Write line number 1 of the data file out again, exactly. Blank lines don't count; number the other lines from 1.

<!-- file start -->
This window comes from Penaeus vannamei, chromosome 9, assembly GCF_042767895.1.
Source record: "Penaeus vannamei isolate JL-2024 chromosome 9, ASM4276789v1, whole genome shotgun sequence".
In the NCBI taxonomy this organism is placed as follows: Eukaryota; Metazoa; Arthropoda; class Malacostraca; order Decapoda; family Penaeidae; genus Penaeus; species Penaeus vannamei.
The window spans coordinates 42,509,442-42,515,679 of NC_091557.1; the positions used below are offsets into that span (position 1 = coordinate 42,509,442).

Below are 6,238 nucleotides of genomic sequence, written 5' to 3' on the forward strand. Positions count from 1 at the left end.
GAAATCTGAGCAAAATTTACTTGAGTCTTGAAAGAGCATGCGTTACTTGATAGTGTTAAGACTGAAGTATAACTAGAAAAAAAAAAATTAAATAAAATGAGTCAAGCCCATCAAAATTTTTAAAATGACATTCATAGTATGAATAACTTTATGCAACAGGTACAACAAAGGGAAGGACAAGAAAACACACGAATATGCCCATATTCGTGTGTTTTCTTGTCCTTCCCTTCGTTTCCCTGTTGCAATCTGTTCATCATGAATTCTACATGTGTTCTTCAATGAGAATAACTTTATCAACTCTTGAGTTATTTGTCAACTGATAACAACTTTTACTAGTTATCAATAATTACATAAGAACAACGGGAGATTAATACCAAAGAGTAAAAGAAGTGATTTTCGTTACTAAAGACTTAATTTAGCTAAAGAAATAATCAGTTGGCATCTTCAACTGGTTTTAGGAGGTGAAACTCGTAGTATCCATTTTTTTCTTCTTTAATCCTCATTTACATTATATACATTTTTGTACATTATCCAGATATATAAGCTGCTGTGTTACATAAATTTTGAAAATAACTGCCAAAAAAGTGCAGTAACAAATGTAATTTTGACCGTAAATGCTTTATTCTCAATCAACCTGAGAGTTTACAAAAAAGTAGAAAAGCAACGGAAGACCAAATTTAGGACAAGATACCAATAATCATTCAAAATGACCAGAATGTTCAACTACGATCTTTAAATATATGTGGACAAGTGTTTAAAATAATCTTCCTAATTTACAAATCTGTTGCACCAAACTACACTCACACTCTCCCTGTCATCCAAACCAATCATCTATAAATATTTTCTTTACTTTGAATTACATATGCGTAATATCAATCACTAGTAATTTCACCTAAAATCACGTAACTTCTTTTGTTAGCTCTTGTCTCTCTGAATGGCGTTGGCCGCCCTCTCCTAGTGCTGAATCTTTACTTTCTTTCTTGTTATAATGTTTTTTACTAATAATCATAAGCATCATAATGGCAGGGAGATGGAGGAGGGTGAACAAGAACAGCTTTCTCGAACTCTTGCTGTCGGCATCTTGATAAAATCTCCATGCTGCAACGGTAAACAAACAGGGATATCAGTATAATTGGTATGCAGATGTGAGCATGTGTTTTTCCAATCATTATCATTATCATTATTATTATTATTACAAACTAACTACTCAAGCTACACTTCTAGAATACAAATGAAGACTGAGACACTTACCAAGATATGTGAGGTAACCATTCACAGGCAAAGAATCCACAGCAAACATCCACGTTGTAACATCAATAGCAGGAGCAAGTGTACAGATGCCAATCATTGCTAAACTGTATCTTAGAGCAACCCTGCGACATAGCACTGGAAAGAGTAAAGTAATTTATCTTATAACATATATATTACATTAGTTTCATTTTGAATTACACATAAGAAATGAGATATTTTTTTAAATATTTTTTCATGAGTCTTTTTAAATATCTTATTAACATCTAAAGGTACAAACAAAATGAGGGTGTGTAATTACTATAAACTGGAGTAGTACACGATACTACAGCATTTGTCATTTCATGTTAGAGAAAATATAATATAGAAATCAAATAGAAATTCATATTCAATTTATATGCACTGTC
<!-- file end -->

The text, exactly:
This window comes from Penaeus vannamei, chromosome 9, assembly GCF_042767895.1.